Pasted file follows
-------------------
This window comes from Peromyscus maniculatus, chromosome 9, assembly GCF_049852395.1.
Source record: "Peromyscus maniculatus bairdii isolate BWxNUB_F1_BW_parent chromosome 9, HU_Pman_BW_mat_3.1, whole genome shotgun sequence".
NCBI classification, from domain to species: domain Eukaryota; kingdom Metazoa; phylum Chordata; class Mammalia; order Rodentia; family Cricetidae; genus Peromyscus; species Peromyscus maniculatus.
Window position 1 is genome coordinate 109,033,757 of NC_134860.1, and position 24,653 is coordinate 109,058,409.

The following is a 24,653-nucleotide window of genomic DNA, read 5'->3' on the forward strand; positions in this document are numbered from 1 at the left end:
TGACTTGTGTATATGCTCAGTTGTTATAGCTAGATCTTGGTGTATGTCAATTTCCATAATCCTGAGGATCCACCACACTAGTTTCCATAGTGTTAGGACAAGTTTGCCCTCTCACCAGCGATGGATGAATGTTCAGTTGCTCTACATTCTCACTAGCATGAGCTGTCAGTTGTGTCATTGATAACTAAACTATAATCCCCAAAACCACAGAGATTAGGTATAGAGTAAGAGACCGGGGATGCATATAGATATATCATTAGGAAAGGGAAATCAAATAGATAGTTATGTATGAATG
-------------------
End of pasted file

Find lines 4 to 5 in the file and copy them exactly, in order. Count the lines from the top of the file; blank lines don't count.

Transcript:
Window position 1 is genome coordinate 109,033,757 of NC_134860.1, and position 24,653 is coordinate 109,058,409.

The following is a 24,653-nucleotide window of genomic DNA, read 5'->3' on the forward strand; positions in this document are numbered from 1 at the left end: